We have now had a few Rounds at The 2015 South African Junior Chess Championships (SAJCC). The championships are running from 3 to 10 January 2016 at the Sports Centre, University of Cape Town. Ladies and gentlemen, there are no easy games in this tournament. I have lived through the drama of wins, losses and hard-fought draws as a Team Manager and Part Coach.
I don’t know who it’s tougher for, the players or the team managers or parents. The players have to sit for hours and hours to try and out play each other. Meanwhile the team managers and parents have to live through all the drama. Sometimes you think it’s going to be a draw, then the position looks losing and then there is a win, or someone makes an illegal move and it completely changes everything. You add up the team score so far and work out what it will take to win the match. Then as the evaluation of the position starts to change, you wonder if you are still going to get that win or maybe it’s just best to settle for a draw.
The parents sit very patiently inside or outside the playing hall. Judging from expressions on their son or daughter, they can take a good guess whether everything is going well. A dejected look at the end of the game needs absolutely no explanation. An excited or relieved player could mean a win or draw, it all depends!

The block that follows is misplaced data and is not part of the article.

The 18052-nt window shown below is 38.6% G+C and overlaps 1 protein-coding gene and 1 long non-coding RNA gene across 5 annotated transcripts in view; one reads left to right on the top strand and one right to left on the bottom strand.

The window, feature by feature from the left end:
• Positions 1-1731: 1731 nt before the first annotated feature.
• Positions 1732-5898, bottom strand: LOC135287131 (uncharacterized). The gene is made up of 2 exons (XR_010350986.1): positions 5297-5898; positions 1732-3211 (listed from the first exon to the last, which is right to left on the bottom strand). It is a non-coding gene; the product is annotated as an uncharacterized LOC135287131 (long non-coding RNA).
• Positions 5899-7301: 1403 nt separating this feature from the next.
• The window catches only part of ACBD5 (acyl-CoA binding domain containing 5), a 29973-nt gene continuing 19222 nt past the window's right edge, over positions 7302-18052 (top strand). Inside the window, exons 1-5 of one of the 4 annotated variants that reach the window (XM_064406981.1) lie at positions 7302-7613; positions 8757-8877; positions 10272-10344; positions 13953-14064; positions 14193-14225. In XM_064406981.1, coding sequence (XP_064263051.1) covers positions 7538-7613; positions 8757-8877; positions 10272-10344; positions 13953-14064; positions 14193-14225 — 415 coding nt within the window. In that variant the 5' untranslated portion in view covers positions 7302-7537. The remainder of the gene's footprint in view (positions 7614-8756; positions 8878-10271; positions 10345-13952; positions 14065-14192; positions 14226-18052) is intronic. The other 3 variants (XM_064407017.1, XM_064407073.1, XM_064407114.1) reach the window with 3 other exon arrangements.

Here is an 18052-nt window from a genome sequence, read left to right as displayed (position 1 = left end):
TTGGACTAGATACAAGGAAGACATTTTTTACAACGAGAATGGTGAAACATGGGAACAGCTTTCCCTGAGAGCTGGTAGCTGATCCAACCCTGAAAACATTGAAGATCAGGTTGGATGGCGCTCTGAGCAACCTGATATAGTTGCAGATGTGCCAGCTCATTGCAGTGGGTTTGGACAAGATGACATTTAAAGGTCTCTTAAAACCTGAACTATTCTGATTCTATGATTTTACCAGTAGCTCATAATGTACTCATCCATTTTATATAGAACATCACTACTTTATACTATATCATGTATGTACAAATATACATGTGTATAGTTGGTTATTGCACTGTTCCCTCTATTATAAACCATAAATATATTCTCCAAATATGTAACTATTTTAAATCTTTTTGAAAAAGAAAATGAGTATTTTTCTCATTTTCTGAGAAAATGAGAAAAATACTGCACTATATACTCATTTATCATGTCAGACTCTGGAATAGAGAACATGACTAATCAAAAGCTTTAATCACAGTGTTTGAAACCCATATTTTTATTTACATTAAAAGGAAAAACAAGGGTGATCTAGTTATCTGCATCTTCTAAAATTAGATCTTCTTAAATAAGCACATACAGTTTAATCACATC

How can one forget the arbiters who have to criss-cross the hall endlessly as they attend all kinds of queries. In the last hour of play it seems the number of blunders, illegal moves and the like. I for one do not envy the arbiters. This evening I saw a player who was completely winning, perhaps overcome with excitement, make an illegal move while in check. Unfortunately he had moved his queen and had to use the piece to block the check and the piece went for absolutely nothing. He resigned a move later. I felt for him. All those hours spent raking his brains and now it ends so suddenly and so painfully. How do you console such a player?
Spare a thought for those who capture the games so that we can get them in PGN. Portable Game Notation (PGN) is a plain text format for recording chess games which makes it easy to replay the game. You can compare it to the words and notes to a song. When the game is played those involved record it using simple pen and paper and then those capturing the game on computer have to try and read the handwriting of players who under pressure can sometimes write like doctors, no offence to doctors.
There are many people running around behind the scenes to make sure that the shuttles arrive and drop off people, the rounds start on time and that things work as they should. It is hard to imagine that a venue can have as many as two thousand one hundred and fifty-eight people, all trying to checkmate each other.
The determination of the players just to get that point is just amazing. The time control means that players can be playing for at least 3 hours per round not even taking the increment into account. This means by the end of the day they can played for at least 6 hours a day. Getting rest before games is EXTREMELY important
All the best to our players and teams, some of whom are doing very well. There is still a great deal to play for in this tournament. The teams have 10 players and every single board makes a difference. May the best team and player win.